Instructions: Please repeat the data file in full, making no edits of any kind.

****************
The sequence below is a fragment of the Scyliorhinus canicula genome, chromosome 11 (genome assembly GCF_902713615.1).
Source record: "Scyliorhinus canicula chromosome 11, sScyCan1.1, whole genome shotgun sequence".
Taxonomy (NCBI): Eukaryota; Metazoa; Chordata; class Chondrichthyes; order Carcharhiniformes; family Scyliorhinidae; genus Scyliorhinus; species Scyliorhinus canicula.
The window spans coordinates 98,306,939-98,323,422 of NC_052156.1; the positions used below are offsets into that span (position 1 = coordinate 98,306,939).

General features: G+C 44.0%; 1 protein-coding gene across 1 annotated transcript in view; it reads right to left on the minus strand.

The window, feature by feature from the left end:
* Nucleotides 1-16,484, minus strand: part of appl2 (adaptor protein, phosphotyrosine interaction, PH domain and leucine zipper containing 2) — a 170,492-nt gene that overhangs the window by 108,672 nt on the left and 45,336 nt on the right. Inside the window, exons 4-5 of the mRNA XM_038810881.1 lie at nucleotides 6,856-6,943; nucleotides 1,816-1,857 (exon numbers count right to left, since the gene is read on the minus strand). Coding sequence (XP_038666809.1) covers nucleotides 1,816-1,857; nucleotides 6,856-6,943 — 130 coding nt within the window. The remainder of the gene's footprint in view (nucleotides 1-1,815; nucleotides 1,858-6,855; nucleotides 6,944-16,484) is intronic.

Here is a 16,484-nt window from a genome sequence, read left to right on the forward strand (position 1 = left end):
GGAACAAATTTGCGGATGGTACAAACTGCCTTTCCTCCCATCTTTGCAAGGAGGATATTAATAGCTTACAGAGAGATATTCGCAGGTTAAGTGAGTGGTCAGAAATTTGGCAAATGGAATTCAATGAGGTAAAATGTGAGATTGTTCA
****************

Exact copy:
The sequence below is a fragment of the Scyliorhinus canicula genome, chromosome 11 (genome assembly GCF_902713615.1).
Source record: "Scyliorhinus canicula chromosome 11, sScyCan1.1, whole genome shotgun sequence".
Taxonomy (NCBI): Eukaryota; Metazoa; Chordata; class Chondrichthyes; order Carcharhiniformes; family Scyliorhinidae; genus Scyliorhinus; species Scyliorhinus canicula.
The window spans coordinates 98,306,939-98,323,422 of NC_052156.1; the positions used below are offsets into that span (position 1 = coordinate 98,306,939).

General features: G+C 44.0%; 1 protein-coding gene across 1 annotated transcript in view; it reads right to left on the minus strand.

The window, feature by feature from the left end:
* Nucleotides 1-16,484, minus strand: part of appl2 (adaptor protein, phosphotyrosine interaction, PH domain and leucine zipper containing 2) — a 170,492-nt gene that overhangs the window by 108,672 nt on the left and 45,336 nt on the right. Inside the window, exons 4-5 of the mRNA XM_038810881.1 lie at nucleotides 6,856-6,943; nucleotides 1,816-1,857 (exon numbers count right to left, since the gene is read on the minus strand). Coding sequence (XP_038666809.1) covers nucleotides 1,816-1,857; nucleotides 6,856-6,943 — 130 coding nt within the window. The remainder of the gene's footprint in view (nucleotides 1-1,815; nucleotides 1,858-6,855; nucleotides 6,944-16,484) is intronic.

Here is a 16,484-nt window from a genome sequence, read left to right on the forward strand (position 1 = left end):
GGAACAAATTTGCGGATGGTACAAACTGCCTTTCCTCCCATCTTTGCAAGGAGGATATTAATAGCTTACAGAGAGATATTCGCAGGTTAAGTGAGTGGTCAGAAATTTGGCAAATGGAATTCAATGAGGTAAAATGTGAGATTGTTCA